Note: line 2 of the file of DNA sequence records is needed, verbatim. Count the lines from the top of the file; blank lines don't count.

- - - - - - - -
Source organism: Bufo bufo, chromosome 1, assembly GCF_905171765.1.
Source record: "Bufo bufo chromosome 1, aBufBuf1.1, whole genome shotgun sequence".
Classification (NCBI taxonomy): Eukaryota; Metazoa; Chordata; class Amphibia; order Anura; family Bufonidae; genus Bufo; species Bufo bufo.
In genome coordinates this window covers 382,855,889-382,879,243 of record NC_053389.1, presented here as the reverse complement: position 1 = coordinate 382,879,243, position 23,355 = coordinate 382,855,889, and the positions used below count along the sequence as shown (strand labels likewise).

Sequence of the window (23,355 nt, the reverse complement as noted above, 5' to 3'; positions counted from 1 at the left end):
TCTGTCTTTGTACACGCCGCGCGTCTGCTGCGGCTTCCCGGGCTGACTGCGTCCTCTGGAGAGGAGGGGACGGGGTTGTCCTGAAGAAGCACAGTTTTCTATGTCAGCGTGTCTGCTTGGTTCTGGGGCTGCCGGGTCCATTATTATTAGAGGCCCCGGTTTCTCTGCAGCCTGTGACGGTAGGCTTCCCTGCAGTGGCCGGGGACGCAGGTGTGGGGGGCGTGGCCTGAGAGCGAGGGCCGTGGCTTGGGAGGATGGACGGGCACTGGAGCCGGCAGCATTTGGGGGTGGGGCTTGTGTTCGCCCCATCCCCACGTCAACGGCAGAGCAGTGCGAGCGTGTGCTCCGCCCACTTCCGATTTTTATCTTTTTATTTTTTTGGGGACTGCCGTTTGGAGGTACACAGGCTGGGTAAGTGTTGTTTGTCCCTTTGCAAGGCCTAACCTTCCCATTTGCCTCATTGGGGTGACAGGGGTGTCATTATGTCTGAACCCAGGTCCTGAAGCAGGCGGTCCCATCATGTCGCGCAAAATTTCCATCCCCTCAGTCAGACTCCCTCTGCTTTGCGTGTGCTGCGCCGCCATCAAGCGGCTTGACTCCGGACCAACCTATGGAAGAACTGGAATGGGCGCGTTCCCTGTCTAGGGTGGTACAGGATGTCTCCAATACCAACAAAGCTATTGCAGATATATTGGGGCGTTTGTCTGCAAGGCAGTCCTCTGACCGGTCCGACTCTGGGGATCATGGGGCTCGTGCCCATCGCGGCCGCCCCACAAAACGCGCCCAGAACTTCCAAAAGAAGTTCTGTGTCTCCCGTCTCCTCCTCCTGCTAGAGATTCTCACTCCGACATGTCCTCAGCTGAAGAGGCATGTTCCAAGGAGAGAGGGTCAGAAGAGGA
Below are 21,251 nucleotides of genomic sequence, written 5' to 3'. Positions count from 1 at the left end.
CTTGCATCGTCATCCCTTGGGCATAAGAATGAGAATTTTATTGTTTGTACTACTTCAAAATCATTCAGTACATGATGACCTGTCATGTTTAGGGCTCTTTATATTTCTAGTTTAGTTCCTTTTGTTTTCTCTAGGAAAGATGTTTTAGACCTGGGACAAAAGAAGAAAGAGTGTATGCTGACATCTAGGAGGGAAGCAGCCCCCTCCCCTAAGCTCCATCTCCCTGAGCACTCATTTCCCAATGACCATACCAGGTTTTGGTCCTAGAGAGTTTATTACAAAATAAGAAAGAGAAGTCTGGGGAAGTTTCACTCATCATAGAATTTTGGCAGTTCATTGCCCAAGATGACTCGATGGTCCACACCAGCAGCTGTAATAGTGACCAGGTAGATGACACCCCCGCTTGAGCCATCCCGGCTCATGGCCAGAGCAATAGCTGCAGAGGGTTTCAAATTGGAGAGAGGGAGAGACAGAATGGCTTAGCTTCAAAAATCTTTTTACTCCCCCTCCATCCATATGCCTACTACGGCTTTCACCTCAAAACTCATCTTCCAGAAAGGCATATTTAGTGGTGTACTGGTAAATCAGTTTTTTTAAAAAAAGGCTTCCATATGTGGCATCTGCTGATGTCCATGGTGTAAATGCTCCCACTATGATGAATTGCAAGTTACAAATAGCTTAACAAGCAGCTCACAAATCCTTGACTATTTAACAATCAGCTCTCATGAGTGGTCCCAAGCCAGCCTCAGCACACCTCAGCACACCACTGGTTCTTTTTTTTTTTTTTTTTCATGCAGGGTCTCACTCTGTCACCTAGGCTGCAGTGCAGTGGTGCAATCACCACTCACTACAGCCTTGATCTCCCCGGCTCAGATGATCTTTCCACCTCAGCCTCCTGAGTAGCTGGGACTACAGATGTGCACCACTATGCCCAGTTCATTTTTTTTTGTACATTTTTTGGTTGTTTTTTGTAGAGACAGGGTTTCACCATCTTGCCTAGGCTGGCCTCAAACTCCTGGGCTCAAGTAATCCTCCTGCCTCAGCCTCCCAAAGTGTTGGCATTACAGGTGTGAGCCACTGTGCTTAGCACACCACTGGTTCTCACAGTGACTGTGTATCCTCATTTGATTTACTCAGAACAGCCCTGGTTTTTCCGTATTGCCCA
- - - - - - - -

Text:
Source record: "Bufo bufo chromosome 1, aBufBuf1.1, whole genome shotgun sequence".